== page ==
Alumni Update: Richard Minor

Emily Cheston, Co-editor

Recently, Rocky Mount Academy’s very own, Richard Minor, was appointed to a position on the Commission on the Administration of Law and Justice by N.C. Chief Justice Mark Martin. This impressive honor is in good company on the list of Minor’s numerous achievements. A member of the class of ’80, Minor attended Duke University for a bachelor’s degree in economics. Minor, fluent in German, also participated in an exchange program at Universität Hamburg in Germany and later returned to North Carolina to obtain degree from UNC-Chapel Hill’s School of Law. Minor also went on to graduate with a degree in tax law from the Georgetown University Law Center. In his professional career, Minor has held several executive advisory positions in the European divisions of various companies including RIM (creators of Blackberry), AOL, and Honeywell. Minor is also the main author of the most popular reference book on the VAT (Value Added Tax) or general sales tax in the European Union.

During his time at Rocky Mount Academy, Minor participated in various extracurricular activities including the school newspaper, then called the Beak, football, and drama club and, his senior year, he was voted most independent by his classmates. Recently, Mr. Minor even returned to RMA and spoke to our middle school student body. To learn more about how Rick Minor’s life has been shaped by his upbringing in our community and his various experiences abroad, read the interview below.

  1. What led you to pursue law in your years of higher education?

Growing up in Rocky Mount in a strong community of lawyers and businessmen, I was always interested in law and business.  By the time I went to college at Duke, I decided that the legal profession would be a great enabler to enjoy different career options: practicing law, business and public service.  And that is how my career has evolved to date.     


  1. What is the most valuable lesson that you’ve learned from living abroad?

We Americans should be more humble on the international stage and not think of the US as the greatest country in the world.  It is offensive to others. In my experience, every country in which I have spent any significant time or lived, is unique and has commendable attributes to be derived from its national character, just like in the US.  We should focus more on the common values we share with the citizens of many other countries.  A more humble approach will be well received by those countries we want to have as friends.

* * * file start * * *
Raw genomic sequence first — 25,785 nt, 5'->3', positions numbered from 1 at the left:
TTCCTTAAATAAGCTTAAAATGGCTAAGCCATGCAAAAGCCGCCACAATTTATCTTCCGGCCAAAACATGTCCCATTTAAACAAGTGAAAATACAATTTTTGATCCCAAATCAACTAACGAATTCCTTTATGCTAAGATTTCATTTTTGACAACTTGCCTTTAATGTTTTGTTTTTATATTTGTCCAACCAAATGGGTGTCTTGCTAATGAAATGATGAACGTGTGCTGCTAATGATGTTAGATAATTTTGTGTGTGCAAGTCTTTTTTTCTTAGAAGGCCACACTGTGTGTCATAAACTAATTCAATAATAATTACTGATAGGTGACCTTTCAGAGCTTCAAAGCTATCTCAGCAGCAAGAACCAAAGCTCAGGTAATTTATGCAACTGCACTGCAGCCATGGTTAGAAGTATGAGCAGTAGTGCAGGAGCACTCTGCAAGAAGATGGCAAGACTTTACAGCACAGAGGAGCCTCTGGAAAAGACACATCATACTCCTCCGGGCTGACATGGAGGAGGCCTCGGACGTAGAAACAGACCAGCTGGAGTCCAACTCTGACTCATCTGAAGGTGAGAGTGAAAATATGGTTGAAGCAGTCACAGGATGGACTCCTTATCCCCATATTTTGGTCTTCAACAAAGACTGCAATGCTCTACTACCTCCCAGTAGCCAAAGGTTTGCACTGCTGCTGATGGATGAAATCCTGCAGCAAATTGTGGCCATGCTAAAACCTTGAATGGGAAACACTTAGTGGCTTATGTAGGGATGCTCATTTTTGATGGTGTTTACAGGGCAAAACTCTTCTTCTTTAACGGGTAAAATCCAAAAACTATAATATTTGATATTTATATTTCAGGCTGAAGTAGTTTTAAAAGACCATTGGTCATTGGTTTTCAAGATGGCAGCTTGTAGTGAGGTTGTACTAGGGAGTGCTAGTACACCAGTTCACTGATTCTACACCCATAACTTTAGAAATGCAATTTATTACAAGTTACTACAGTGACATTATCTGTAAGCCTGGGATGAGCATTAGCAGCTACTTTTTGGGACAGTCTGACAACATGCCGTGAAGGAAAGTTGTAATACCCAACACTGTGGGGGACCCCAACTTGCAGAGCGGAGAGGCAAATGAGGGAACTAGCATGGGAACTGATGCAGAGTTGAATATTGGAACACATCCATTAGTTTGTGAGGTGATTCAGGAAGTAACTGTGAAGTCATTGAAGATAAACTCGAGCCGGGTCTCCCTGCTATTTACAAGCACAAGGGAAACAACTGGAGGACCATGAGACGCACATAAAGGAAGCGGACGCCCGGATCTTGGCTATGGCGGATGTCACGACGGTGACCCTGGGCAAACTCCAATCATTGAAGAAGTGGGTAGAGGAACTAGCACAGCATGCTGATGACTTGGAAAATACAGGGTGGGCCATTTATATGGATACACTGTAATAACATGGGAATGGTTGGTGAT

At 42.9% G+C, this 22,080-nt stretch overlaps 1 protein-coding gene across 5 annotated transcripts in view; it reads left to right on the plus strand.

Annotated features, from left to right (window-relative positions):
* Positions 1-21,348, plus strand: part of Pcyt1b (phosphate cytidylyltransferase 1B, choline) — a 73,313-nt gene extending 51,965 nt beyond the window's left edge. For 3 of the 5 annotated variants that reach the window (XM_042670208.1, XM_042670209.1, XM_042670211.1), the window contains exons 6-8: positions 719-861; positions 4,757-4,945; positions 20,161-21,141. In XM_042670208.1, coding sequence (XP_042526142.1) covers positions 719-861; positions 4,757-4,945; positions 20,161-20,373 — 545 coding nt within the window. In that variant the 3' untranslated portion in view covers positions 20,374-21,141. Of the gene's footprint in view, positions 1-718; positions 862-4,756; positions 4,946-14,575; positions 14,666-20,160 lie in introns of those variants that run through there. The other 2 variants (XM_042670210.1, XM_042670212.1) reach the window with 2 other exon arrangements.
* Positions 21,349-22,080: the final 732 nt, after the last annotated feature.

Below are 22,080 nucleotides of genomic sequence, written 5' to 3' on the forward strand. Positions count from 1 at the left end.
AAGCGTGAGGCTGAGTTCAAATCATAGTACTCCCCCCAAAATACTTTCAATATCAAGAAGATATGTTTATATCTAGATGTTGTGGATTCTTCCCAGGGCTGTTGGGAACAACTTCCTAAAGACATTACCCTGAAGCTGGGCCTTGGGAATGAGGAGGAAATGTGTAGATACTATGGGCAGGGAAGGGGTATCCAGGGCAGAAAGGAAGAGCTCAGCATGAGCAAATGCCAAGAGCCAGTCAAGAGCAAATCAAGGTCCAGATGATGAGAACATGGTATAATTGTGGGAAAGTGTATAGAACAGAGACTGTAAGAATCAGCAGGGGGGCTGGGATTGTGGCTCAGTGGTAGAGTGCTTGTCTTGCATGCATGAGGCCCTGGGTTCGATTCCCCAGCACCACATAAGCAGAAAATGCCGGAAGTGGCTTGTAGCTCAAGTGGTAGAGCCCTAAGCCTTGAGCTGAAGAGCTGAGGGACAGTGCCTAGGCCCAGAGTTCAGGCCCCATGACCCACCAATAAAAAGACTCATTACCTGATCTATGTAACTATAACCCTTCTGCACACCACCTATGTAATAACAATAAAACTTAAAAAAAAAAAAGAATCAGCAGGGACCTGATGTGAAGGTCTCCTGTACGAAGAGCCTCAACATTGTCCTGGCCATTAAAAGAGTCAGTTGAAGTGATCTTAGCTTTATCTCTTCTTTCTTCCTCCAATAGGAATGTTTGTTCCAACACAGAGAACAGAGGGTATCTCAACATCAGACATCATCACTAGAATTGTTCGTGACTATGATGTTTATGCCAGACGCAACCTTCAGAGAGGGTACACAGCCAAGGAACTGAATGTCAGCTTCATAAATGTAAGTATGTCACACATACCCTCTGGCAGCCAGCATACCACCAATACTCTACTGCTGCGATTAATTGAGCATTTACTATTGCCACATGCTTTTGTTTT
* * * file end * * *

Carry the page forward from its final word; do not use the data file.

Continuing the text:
1. What has been your favorite part about traveling the world through your career?

Through business and travel, acquiring and enjoying an international network of friends. 


  1. What was your favorite part about attending Rocky Mount Academy?

My time at RMA overlapped with a great group of dedicated and outstanding teachers/coaches who inspired me and my classmates to be our best in academics, sports and other extracurricular activities. I think of those teachers all the time.   


  1. What is a little-known or interesting fact about yourself?

At the request of a US WWII veteran and friend (Al Rosenzweig, who passed away this year), I successfully lobbied the Luxembourg City government to place a monument honoring US military sacrifices in the Battle of the Bulge in 1944 in the city park.  My friend had our names engraved on the back of the monument to commemorate the dedication of the monument on May 8, 2010.


  1. What is your favorite quote?

There are many but the one that comes to mind today is from Churchill: 

 “You have enemies?  Good.  That means you must have stood up for something, sometime in your life.” 


  1. Who is someone that has made a powerful impact on your life?

My father, for his life-long example of integrity and charity. 


  1. What are some of your hobbies/interests?

Hiking, at best in the Austrian Alps, and down time with friends in NC and Europe.\


  1. What is a piece of advice that you have for my generation?

Put that device down and learn the joys of face to face communication, with your peers, elders and siblings (I see my sons rolling their eyes now).  A genuine interest in other people will serve you well in social, academic and business settings. 


  1. Where do you see yourself in ten years?

Still involved in public service formally or informally and doing whatever I can to promote tolerance across cultures internationally.